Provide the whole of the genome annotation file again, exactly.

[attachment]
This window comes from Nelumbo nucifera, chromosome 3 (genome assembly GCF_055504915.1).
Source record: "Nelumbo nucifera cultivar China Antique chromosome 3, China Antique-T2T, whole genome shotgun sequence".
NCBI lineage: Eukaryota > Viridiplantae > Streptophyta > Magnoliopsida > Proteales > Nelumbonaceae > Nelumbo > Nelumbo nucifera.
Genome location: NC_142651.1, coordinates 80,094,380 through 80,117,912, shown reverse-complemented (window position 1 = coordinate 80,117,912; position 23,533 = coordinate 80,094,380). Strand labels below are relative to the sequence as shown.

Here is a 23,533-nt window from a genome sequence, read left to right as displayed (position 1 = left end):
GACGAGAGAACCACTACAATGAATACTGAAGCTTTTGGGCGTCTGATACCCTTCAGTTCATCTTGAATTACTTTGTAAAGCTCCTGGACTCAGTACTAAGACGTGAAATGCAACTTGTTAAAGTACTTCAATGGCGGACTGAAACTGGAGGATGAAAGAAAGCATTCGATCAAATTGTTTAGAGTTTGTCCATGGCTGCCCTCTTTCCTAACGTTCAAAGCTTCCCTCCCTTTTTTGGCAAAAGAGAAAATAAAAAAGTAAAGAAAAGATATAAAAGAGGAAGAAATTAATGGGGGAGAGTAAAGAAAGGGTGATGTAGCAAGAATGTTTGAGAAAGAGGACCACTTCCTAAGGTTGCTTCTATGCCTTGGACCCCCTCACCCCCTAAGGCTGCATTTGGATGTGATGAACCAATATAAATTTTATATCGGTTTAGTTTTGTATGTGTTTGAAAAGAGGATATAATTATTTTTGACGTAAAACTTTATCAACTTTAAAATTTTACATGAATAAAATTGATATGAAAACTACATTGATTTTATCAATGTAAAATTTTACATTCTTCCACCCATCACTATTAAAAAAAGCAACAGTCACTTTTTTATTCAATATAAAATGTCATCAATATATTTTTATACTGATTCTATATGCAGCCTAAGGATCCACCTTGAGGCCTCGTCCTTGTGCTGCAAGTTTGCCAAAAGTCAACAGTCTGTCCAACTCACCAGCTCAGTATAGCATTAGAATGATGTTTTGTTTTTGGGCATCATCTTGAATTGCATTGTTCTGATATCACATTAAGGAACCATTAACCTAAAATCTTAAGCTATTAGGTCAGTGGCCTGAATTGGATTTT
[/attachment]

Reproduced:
This window comes from Nelumbo nucifera, chromosome 3 (genome assembly GCF_055504915.1).
Source record: "Nelumbo nucifera cultivar China Antique chromosome 3, China Antique-T2T, whole genome shotgun sequence".
NCBI lineage: Eukaryota > Viridiplantae > Streptophyta > Magnoliopsida > Proteales > Nelumbonaceae > Nelumbo > Nelumbo nucifera.
Genome location: NC_142651.1, coordinates 80,094,380 through 80,117,912, shown reverse-complemented (window position 1 = coordinate 80,117,912; position 23,533 = coordinate 80,094,380). Strand labels below are relative to the sequence as shown.

Here is a 23,533-nt window from a genome sequence, read left to right as displayed (position 1 = left end):
GACGAGAGAACCACTACAATGAATACTGAAGCTTTTGGGCGTCTGATACCCTTCAGTTCATCTTGAATTACTTTGTAAAGCTCCTGGACTCAGTACTAAGACGTGAAATGCAACTTGTTAAAGTACTTCAATGGCGGACTGAAACTGGAGGATGAAAGAAAGCATTCGATCAAATTGTTTAGAGTTTGTCCATGGCTGCCCTCTTTCCTAACGTTCAAAGCTTCCCTCCCTTTTTTGGCAAAAGAGAAAATAAAAAAGTAAAGAAAAGATATAAAAGAGGAAGAAATTAATGGGGGAGAGTAAAGAAAGGGTGATGTAGCAAGAATGTTTGAGAAAGAGGACCACTTCCTAAGGTTGCTTCTATGCCTTGGACCCCCTCACCCCCTAAGGCTGCATTTGGATGTGATGAACCAATATAAATTTTATATCGGTTTAGTTTTGTATGTGTTTGAAAAGAGGATATAATTATTTTTGACGTAAAACTTTATCAACTTTAAAATTTTACATGAATAAAATTGATATGAAAACTACATTGATTTTATCAATGTAAAATTTTACATTCTTCCACCCATCACTATTAAAAAAAGCAACAGTCACTTTTTTATTCAATATAAAATGTCATCAATATATTTTTATACTGATTCTATATGCAGCCTAAGGATCCACCTTGAGGCCTCGTCCTTGTGCTGCAAGTTTGCCAAAAGTCAACAGTCTGTCCAACTCACCAGCTCAGTATAGCATTAGAATGATGTTTTGTTTTTGGGCATCATCTTGAATTGCATTGTTCTGATATCACATTAAGGAACCATTAACCTAAAATCTTAAGCTATTAGGTCAGTGGCCTGAATTGGATTTT